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Background: In England, guidance from National Institute for Clinical Excellence (NICE) states women with a family history of breast cancer presenting to primary care should be reassured or referred.We reviewed the evidence for interventions that might be applied in primary care and conducted an audit of whether low risk women are correctly advised and flagged. Methods. We conducted a literature review to identify modifiable risk factors. We extracted routinely collected data from the computerised medical record systems of 6 general practices (population approximately 30,000); of the variables identified in the guidance. We implemented a quality improvement (QI) intervention called audit-based education (ABE) comparing participant practices with guidelines and each other before and after; we report odds ratios (OR) of any change in data recording. Results: The review revealed evidence for advising on: diet, weight control, physical exercise, and alcohol. The proportion of patients with recordings of family history of: disease, neoplasms, and breast cancer were: 39.3%, 5.1% and 1.3% respectively. There was no significant change in the recording of family history of disease or cancer; OR 1.02 (95% CI 0.98-1.06); and 1.08 (95% CI 0.99-1.17) respectively. Recording of alcohol consumption and smoking both increased significantly; OR 1.36 (95% CI 1.30-1.43); and 1.42 (95% CI 1.27-1.60) respectively. Recording lifestyle advice fell; OR 0.84 (95% CI 0.81-0.88). Conclusions: The study informs about current data recording and willingness to engage in ABE. Recording of risk factors improved after the intervention. Further QI is needed to achieve adherence to current guidance. © 2013 Rafi et al.; licensee BioMed Central Ltd.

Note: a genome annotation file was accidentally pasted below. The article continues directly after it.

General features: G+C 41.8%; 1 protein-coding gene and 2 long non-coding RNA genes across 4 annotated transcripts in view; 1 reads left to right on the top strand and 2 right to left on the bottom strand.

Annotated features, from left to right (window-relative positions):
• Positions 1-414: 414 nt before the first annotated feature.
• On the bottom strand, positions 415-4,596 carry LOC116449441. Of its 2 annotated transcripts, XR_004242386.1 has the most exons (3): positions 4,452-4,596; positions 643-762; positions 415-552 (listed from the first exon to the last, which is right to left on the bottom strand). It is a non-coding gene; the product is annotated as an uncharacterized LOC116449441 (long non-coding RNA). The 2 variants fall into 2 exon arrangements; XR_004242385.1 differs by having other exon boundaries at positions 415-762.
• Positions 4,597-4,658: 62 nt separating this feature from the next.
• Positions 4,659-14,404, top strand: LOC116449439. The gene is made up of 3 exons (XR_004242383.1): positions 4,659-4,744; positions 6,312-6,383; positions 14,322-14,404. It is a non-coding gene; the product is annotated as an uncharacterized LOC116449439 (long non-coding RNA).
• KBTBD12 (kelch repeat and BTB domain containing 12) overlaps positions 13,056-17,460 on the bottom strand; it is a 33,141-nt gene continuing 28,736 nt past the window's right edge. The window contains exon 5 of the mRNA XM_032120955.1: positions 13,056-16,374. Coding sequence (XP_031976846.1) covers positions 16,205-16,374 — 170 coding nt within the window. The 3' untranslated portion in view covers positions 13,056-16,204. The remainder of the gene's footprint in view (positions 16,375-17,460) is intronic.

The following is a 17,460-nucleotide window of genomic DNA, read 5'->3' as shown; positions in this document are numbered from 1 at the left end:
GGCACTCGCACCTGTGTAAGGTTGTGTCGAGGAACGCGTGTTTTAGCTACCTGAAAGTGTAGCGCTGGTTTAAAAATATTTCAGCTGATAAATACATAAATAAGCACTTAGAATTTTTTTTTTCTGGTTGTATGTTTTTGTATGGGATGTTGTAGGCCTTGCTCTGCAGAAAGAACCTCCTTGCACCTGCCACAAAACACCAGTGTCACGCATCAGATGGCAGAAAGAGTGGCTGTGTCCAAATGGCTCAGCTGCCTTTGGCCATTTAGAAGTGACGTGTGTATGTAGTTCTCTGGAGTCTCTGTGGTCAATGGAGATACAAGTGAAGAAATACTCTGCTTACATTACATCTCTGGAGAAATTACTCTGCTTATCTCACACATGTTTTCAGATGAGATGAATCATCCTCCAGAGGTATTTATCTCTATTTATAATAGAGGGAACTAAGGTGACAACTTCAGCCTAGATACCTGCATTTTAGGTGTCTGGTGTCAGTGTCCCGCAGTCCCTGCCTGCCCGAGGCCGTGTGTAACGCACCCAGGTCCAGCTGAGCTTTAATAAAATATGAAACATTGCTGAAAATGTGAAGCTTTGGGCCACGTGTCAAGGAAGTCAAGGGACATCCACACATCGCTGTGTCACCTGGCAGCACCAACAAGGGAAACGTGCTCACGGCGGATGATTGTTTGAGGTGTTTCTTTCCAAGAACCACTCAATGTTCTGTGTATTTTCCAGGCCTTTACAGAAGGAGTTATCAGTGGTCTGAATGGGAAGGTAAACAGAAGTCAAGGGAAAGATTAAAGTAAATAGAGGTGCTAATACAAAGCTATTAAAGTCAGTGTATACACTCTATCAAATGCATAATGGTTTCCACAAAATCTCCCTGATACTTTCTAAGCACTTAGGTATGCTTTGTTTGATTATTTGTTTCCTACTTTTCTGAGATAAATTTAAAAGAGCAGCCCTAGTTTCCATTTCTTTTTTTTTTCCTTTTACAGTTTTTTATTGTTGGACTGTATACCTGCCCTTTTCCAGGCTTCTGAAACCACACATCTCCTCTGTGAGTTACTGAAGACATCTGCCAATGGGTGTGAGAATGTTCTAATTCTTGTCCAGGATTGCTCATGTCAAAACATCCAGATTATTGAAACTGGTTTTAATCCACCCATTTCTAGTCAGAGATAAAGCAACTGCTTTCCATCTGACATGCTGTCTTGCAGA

Original publication

DOI

10.1186/1471-2296-14-105

Type

Journal article

Journal

BMC Family Practice

Publication Date

26/07/2013

Volume

14